ACTIVITIES

INTERNATIONAL LEGAL CLINIC

The establishment of international legal clinics is aimed to provide free legal assistance for the non-traditional victims of human rights abuses, i.e. non-citizens, to benefiting from the international human rights mechanisms. One of the major impetus to enlist international law in human rights promotion in Indonesia is due to the fact that the current national human rights regime is inadequately addressing the human rights concerns of non-Indonesians. Arguably, the underdeveloped scholarship of international law that persistently defending its state-centered paradigm is significantly denied its humanizing impacts. As far as we are concerned, the prevailing discourse on human rights is predominated by constitutional law scholars who somewhat championing some kind of legal-nationalism. Worse still, the national mainstream human rights groups turn a blind eye on this fundamental issue as it undermined the very idea of global movement of human rights itself. The introduction of this clinics is supposed to be something of a new era of human rights activism in Indonesia by taking advantage of the liberal potentials of the latter.
Broadly speaking, this initiative highlights the internationalist strategies that include: “(1) ‘broadcasting’ domestic violations to international entities, (2) international law formation, and (3) importing international standards into domestic advocacy” (Beth Lyon 2008). Supposedly, this model of advocacy will be of enormous significance in terms of its practical as well theoretical contributions for the development of law in democractic Indonesia. At the practical level, the most significant contribution would be the introduction of “another” fora for the benefits of the individuals who lack of access to national justice system. Meanwhile, theoretically the initiative will directly expose the intersection between two distinct legal systems that eventually challenge the established viewpoint of the conventional scholarship that stress the compartmentalization between those two. Ultimately, this would propel the ongoing process of democratization building into a more liberal direction that stress the importance of human rights as rights for every human being.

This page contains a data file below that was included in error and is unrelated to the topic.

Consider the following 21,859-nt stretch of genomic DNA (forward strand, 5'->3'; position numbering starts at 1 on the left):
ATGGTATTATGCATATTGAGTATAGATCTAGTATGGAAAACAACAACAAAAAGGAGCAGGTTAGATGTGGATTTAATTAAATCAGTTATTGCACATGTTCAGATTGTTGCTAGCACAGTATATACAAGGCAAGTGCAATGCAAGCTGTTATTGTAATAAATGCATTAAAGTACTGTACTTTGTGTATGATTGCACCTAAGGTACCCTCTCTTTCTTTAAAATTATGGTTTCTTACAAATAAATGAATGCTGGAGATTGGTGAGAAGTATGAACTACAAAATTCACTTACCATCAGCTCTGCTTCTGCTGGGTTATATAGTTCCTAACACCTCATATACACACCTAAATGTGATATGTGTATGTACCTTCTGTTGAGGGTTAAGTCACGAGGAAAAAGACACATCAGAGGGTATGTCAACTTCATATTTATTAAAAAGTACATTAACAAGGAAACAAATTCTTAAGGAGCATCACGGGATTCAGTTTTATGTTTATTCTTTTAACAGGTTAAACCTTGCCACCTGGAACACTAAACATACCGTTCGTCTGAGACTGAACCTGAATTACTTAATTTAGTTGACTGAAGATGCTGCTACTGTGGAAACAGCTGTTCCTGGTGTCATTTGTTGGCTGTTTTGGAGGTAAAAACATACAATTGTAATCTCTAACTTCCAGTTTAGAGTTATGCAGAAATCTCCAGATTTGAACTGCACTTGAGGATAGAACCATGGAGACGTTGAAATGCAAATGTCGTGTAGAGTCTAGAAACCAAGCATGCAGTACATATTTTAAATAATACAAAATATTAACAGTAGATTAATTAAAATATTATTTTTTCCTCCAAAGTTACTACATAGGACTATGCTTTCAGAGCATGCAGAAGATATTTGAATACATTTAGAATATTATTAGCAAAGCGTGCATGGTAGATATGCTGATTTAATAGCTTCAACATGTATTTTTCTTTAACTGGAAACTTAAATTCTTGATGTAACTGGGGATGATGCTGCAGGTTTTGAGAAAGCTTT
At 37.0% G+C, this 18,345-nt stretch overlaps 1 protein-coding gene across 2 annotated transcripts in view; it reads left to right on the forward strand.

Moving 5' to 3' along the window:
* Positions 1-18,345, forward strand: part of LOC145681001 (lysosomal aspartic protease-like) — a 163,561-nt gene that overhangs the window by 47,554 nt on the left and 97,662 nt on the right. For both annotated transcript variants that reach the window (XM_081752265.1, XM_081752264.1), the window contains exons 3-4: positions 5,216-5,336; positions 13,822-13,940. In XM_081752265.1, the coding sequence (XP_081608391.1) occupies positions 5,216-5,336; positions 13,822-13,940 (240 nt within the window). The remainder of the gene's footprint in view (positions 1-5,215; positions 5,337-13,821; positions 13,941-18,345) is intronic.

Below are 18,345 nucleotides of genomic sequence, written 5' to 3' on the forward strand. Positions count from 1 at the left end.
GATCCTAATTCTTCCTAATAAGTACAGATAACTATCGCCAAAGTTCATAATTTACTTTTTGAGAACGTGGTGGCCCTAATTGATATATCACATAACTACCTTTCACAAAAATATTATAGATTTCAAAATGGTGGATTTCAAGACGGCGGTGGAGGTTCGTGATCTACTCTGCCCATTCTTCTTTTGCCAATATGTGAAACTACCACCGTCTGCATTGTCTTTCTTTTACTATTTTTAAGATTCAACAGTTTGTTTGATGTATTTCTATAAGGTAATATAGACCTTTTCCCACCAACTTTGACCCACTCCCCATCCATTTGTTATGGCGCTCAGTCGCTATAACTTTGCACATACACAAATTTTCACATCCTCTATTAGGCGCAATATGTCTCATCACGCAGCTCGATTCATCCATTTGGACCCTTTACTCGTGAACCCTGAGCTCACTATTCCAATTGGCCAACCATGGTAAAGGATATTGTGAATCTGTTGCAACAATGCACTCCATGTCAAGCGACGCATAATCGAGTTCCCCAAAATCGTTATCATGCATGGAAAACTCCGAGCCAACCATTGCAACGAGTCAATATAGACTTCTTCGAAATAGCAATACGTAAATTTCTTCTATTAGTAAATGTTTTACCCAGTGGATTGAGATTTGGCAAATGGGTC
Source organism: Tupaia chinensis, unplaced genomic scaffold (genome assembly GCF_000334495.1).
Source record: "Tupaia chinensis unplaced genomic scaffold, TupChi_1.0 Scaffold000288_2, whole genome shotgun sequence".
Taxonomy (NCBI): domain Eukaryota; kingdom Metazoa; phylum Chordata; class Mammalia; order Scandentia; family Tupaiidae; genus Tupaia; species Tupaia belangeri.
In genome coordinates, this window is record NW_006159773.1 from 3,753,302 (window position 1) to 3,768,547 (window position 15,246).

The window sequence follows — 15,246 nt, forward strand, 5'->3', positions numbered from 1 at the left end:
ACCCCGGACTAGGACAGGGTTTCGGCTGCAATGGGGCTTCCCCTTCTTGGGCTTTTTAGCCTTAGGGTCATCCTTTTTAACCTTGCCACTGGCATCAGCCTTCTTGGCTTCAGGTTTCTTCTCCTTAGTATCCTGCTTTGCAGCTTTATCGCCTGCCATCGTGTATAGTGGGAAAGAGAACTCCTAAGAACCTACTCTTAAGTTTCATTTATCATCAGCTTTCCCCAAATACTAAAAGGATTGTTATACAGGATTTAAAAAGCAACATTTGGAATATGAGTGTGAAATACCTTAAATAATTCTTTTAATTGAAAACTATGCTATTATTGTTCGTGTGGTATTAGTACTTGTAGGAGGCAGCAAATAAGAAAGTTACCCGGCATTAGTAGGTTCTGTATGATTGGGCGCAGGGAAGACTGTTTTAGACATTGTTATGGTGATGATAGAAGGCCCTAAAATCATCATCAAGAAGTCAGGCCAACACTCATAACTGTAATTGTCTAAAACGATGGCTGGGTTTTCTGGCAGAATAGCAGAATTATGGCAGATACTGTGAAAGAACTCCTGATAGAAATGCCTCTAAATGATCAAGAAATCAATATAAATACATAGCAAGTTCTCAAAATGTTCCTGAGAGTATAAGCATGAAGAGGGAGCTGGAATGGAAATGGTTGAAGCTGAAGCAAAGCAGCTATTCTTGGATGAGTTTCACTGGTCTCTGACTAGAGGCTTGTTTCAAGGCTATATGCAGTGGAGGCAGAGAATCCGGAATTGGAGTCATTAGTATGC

Moreover, the underlying rationale for this cannot be separated from the fact that today’s Indonesia is entering the fifth phase of Risse and Sikkink’s spiral model in which “[g]overnment accepts the validity of human rights norms, but still continue to [violate human rights] . . . [but] is not fully in control of their police and military forces . . . it is crucial for this phase . . . that the domestic-transnational-international networks keep up the pressure in order to achieve sustainable improvements of human rights conditions” (Thomas Risse and Kathryn Sikkink 1999). Based on the above contention, it makes sense for the Institute to view that international law “provides a resource in litigation should the government be less than eager to comply” (Beth Simmons 2009). In addition, the burgeoning studies have been invaluable in confirming the importance role of international law in supporting the socialization process of human rights norms in domestic sphere. More importantly, this initiative is not only another intellectual exercise but also in the long run would also provide a constitutional legitimacy for international law in Indonesian legal system.

SCHOLARLY PUBLICATION PROGRAM